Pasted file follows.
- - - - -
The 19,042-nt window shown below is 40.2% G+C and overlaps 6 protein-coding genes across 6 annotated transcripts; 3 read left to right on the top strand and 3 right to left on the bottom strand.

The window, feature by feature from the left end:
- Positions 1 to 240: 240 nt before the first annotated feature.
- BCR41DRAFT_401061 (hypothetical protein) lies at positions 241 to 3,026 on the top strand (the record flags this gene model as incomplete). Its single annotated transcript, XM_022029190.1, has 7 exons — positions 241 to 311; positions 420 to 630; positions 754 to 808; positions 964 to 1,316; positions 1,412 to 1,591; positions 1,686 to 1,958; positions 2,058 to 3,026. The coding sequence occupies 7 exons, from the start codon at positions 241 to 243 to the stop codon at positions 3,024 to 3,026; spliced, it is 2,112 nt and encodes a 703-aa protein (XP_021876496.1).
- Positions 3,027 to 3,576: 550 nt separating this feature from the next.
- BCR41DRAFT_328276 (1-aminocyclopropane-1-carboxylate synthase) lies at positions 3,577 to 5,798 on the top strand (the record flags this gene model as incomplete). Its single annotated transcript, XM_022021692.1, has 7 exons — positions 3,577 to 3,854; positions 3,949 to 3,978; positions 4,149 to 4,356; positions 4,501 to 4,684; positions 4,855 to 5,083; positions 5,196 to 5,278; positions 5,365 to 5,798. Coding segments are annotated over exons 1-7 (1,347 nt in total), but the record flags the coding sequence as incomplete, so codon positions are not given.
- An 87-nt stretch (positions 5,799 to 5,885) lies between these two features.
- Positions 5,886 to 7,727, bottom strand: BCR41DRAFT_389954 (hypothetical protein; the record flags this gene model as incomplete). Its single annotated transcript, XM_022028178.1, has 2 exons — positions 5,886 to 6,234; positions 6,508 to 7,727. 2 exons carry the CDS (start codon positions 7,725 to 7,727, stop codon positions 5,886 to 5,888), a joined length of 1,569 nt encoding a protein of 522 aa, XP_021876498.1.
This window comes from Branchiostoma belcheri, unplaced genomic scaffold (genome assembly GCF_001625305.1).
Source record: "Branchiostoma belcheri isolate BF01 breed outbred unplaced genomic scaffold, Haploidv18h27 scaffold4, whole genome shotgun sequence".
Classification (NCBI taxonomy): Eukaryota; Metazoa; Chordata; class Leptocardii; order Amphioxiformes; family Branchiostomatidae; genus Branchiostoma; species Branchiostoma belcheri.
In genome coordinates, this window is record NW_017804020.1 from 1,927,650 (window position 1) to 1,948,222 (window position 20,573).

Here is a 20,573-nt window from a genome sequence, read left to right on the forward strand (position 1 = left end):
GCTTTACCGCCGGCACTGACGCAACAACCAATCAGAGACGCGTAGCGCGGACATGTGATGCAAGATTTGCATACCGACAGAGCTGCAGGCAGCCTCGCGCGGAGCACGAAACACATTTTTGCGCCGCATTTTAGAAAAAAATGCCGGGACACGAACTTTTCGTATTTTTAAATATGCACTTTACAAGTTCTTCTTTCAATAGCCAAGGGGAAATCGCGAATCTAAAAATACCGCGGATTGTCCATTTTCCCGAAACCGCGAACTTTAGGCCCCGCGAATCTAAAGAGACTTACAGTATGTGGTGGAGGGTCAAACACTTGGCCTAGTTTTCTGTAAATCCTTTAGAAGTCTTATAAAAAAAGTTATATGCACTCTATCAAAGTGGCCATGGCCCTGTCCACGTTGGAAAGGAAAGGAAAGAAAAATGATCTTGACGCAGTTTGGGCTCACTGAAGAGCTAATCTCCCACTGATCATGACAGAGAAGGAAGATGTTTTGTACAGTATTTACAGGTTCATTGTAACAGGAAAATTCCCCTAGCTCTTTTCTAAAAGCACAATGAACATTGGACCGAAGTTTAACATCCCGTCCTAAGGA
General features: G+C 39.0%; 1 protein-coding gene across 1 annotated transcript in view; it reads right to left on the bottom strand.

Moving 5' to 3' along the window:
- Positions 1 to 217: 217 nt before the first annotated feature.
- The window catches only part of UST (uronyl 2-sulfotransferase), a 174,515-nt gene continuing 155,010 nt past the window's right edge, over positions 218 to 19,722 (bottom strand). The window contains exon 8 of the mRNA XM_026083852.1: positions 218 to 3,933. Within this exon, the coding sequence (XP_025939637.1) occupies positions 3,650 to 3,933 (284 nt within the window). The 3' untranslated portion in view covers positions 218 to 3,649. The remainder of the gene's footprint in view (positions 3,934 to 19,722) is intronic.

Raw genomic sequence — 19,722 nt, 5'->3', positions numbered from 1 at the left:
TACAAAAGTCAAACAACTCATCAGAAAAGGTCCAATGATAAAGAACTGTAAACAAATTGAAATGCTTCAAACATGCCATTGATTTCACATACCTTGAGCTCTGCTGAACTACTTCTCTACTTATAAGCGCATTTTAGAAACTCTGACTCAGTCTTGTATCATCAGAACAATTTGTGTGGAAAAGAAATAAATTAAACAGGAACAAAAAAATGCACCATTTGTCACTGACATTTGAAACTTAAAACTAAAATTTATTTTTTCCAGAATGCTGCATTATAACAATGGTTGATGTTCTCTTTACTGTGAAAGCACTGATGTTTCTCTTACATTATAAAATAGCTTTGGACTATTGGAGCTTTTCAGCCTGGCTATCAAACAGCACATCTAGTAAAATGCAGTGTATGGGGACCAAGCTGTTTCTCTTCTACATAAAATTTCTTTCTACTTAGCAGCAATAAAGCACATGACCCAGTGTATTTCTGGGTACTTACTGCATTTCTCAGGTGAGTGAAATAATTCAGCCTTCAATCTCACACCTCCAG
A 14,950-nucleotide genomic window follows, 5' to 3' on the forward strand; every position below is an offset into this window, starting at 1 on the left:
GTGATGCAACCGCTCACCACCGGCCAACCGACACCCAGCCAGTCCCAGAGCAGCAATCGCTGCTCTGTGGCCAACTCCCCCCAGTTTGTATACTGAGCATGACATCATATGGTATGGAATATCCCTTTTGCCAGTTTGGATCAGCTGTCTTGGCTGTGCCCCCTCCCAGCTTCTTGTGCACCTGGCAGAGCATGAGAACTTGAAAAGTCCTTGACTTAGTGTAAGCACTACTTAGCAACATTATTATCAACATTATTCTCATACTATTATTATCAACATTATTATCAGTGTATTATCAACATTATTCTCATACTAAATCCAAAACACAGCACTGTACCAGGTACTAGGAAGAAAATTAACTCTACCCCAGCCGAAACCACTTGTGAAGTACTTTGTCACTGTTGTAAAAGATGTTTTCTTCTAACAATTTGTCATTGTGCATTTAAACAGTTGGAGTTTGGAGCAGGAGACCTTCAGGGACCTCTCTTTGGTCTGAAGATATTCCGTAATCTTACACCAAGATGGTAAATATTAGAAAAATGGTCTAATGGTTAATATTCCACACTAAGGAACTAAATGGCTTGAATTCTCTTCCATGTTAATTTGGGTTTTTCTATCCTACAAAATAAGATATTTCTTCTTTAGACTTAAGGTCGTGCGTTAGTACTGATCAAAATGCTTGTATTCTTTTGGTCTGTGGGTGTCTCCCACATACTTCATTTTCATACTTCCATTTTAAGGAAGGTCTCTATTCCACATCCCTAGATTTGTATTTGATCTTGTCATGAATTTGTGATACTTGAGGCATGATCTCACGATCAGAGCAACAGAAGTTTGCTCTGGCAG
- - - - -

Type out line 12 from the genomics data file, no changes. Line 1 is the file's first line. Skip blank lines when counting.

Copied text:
In genome coordinates, this window is record NW_017804020.1 from 1,927,650 (window position 1) to 1,948,222 (window position 20,573).